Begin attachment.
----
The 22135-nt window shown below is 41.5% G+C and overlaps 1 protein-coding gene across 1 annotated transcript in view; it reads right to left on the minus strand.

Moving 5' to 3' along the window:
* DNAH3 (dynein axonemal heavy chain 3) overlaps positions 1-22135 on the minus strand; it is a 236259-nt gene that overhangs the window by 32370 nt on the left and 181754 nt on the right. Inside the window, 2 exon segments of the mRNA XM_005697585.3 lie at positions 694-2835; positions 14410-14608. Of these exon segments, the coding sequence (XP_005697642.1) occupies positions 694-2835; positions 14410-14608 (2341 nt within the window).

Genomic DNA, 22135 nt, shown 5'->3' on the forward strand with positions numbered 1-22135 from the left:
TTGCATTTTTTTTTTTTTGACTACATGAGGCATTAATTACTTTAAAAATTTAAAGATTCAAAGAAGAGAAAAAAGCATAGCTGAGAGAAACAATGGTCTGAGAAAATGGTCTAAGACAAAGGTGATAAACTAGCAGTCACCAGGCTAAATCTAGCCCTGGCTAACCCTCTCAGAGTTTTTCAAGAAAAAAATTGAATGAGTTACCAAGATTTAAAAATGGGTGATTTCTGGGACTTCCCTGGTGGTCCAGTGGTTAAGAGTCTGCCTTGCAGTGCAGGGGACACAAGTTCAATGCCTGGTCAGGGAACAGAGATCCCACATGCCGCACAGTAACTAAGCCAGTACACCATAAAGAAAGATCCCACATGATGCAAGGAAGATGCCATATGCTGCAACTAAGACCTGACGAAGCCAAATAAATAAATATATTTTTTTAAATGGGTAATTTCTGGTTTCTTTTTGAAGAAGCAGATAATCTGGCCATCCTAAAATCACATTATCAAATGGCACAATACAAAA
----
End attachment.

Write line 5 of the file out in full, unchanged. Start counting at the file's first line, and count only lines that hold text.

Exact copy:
TTGCATTTTTTTTTTTTTGACTACATGAGGCATTAATTACTTTAAAAATTTAAAGATTCAAAGAAGAGAAAAAAGCATAGCTGAGAGAAACAATGGTCTGAGAAAATGGTCTAAGACAAAGGTGATAAACTAGCAGTCACCAGGCTAAATCTAGCCCTGGCTAACCCTCTCAGAGTTTTTCAAGAAAAAAATTGAATGAGTTACCAAGATTTAAAAATGGGTGATTTCTGGGACTTCCCTGGTGGTCCAGTGGTTAAGAGTCTGCCTTGCAGTGCAGGGGACACAAGTTCAATGCCTGGTCAGGGAACAGAGATCCCACATGCCGCACAGTAACTAAGCCAGTACACCATAAAGAAAGATCCCACATGATGCAAGGAAGATGCCATATGCTGCAACTAAGACCTGACGAAGCCAAATAAATAAATATATTTTTTTAAATGGGTAATTTCTGGTTTCTTTTTGAAGAAGCAGATAATCTGGCCATCCTAAAATCACATTATCAAATGGCACAATACAAAA